Physical traits reflecting what is normal and proper are
symbolic of the required spiritual state."
In the context of what God was dealing with with the Israelites at that time, this was the tact He apparently felt necessary to take regarding this situation.
The 'assembly' is talking about coming into the temple itself and how holy a place and how Holy God was and how serious sin is to him. We need to be very careful lifting passages like this to make our point one way or the other without tremendous study to understand the context. The Bible is all at once simple in it's message of hope and redemption, yet very complex in many passages, made more so for us that do not understand Jewish history or culture as well as we might.
Here's an article from answersingenesis.org regarding one time Jesus himself took exception to the law. You will see that Christ is much more concerned aobut someone's heart than he is about the following of the external law--a concept that many Israelites never seemed to get.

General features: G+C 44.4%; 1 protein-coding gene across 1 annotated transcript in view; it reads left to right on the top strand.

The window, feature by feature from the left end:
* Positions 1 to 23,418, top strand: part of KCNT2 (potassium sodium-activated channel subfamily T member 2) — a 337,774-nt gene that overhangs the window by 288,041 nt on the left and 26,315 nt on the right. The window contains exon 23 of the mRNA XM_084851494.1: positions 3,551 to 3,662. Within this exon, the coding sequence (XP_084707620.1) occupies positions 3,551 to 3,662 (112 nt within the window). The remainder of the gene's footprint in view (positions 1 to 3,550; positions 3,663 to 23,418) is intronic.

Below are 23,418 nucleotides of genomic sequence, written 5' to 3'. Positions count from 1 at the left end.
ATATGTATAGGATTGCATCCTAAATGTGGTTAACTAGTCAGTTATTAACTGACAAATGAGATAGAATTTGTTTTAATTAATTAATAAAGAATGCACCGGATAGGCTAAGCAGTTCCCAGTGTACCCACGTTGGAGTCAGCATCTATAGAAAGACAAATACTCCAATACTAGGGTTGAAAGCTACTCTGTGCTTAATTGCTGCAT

Reading through the Old Testament, you end up feeling sorry for God in a way with what he had to put up with the people he created to commune with him, especially his chosen people, the Israelites.
If you have kids at home that cause you grief due to their rebelliousness when you only have the best intentions for them, knowing what is right for them and providing them the best you can so they can make those right choices...you might just start to get a feel for the tip of the iceberg of how God might have felt then...and now.
But we have unconditional patient love for our children, wanting them to come back into full fellowship with us after something has gone wrong, right? Hmm...I wonder where that came from?
Doesn’t Jesus contradict Old Testament teachings by not stoning the adulteress, which was commanded?
by Roger Patterson, AiG–U.S.
November 24, 2008
A web-only series tackling the supposed contradictions in God’s Word
You shall not commit adultery